About 15 feet from me, I could see several statues of all-too-familiar false gods. Curiosity got the best of me, so I strolled over for a look. I'm not sure what the store owners thought about this, since I don't look at all like an Indian who might purchase a statue to take home to worship. Anyway, they had all the main false gods there such as Shiva (pictured above in the circle), Vishnu, Ganesh (the elephant headed god above), and Hanuman. Although interesting, I didn't purchase any.

What struck me about all this was that we were not in India. We were standing right in the middle of Savannah, Georgia. We were in the midst of the "bible-belt" no less!

This illustrated for me the fact that God is moving people into positions to hear the gospel. Yes, we do need to send missionaries overseas. However, what a wonderful opportunity we all have to reach out to lost folks in our communities. We should certainly share the gospel with people from our own culture, but let's also focus on those from other cultures who are increasingly living amongst us.

This task is certainly a difficult one; however, I can see many positives to the situation. For example, an Indian family in India will face great pressure from the Hindu-saturated culture to remain Hindu. If they are living in the USA, however, and are surrounded by at least a nominal Christian culture, they may be more open to the gospel.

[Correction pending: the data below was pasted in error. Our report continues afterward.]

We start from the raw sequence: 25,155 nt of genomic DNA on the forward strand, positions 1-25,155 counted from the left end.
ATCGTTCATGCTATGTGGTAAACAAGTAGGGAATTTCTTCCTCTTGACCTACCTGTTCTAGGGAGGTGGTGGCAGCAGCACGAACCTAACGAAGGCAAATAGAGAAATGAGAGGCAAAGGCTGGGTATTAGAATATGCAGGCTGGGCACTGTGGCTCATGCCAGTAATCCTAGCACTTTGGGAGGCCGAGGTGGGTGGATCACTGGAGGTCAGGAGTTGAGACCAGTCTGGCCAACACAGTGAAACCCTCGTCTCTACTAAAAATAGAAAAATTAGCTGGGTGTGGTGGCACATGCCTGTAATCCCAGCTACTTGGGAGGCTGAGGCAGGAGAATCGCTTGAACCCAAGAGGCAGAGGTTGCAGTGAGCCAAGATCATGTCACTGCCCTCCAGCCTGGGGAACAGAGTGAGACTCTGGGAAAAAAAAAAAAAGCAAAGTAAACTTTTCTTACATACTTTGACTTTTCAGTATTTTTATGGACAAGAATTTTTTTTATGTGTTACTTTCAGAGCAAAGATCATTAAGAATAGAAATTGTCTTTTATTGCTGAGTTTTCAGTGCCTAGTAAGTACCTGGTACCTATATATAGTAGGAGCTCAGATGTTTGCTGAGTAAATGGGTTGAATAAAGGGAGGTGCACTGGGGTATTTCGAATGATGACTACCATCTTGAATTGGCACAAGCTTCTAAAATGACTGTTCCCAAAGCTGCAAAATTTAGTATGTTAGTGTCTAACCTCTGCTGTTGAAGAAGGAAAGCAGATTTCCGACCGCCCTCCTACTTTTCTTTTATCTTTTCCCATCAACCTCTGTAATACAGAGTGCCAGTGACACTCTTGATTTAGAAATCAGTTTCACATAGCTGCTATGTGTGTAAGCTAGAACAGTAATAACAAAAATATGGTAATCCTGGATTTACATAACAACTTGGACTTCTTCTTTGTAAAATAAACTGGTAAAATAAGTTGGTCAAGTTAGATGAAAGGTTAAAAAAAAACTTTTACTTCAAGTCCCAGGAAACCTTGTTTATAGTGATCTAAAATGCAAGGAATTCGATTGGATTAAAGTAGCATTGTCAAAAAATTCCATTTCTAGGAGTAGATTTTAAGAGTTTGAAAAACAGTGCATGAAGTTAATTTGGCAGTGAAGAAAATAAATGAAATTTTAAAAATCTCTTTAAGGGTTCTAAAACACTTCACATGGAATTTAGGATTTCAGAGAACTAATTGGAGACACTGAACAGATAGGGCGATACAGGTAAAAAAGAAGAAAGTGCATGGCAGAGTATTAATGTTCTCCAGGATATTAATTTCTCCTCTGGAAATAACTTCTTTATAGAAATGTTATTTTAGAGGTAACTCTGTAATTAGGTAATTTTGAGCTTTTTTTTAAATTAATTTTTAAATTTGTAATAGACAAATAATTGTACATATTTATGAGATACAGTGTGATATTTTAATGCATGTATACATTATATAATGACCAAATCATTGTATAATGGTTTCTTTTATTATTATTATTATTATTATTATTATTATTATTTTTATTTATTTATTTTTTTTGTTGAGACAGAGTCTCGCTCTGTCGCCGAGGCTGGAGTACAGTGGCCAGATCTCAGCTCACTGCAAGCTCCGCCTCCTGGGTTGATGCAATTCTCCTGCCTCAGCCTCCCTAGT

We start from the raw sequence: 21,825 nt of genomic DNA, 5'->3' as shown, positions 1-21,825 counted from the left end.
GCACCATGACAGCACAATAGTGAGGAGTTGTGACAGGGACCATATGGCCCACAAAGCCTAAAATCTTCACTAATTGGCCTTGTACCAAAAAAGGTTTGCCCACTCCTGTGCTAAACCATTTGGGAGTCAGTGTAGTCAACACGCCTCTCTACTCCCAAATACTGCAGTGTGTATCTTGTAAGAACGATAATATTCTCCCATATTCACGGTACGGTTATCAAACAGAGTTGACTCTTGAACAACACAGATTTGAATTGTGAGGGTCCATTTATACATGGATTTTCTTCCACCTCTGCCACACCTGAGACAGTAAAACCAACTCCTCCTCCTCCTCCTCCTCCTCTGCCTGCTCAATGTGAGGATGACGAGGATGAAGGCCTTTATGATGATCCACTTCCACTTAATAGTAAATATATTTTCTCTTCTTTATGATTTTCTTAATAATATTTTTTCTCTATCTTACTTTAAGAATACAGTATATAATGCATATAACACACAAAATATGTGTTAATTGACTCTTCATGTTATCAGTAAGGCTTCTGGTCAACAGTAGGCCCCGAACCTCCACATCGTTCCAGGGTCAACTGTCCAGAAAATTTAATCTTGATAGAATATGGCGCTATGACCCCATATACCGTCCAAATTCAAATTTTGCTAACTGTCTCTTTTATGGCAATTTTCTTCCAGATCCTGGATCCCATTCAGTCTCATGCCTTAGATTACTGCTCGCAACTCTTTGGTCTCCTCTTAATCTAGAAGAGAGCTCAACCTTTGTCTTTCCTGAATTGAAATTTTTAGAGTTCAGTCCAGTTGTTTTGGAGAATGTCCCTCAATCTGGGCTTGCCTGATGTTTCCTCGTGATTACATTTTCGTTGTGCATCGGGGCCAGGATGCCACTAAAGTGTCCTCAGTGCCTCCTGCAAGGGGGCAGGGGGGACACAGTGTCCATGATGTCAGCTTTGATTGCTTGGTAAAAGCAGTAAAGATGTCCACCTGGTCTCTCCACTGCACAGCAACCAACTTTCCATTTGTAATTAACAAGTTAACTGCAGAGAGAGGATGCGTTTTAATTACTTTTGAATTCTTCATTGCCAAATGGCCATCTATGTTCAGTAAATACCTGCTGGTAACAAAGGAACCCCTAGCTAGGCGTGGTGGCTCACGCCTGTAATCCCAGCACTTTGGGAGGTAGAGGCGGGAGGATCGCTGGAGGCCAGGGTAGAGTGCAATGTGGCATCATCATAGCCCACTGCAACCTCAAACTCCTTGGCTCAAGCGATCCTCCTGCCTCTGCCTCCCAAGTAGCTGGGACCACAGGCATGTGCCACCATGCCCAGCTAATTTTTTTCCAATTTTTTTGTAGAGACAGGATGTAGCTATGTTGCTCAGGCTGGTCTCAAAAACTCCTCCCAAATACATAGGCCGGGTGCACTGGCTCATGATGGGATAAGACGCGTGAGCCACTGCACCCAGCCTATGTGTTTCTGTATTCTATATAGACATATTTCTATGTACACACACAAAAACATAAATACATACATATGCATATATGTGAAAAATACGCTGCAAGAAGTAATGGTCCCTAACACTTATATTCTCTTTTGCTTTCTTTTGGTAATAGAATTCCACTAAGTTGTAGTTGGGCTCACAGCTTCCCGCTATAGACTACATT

Let's get to know our neighbors - those like us and those unlike us. If you have Latino neighbors, learn something about their culture and then try to befriend them. If your neighbors are Chinese, Vietnamese, Russian, Nigerian, Swedish, or Indian, then God must have put them close by for a reason.

May we all get to know those around us. It seems that God has brought the world to the USA for a reason. Wouldn't that reason be to hear the gospel?

I want to go back to that Indian store in Savannah. Yes, I want more Indian food, but I also hope to make some new friends.

Tuesday, August 21, 2007

Gettysburg Photos, Part II, Little Round Top & Devil's Den

The battle of Gettysburg took place from July 1-3, 1863. On the second day, a small, rocky, somewhat bald hill became a key to victory for both the Union and the Confederate armies. Why? Because this hill, now known as Little Round Top, was an elevated position with a view over almost the entire battlefield. Whichever side controlled Little Round Top would be able to set up artillery and bomb the opposition from an elevated position. On the second day of battle, Confederate soldiers repeatedly tried to take Little Round Top from the dug-in Union soldiers on top of the hill. During fierce fighting, the Union was finally able to push the Southern soldiers back at the end of the day. The victory by the Union on Little Round Top set the stage for Day three, in which the Confederacy launched the now famous Pickett's Charge.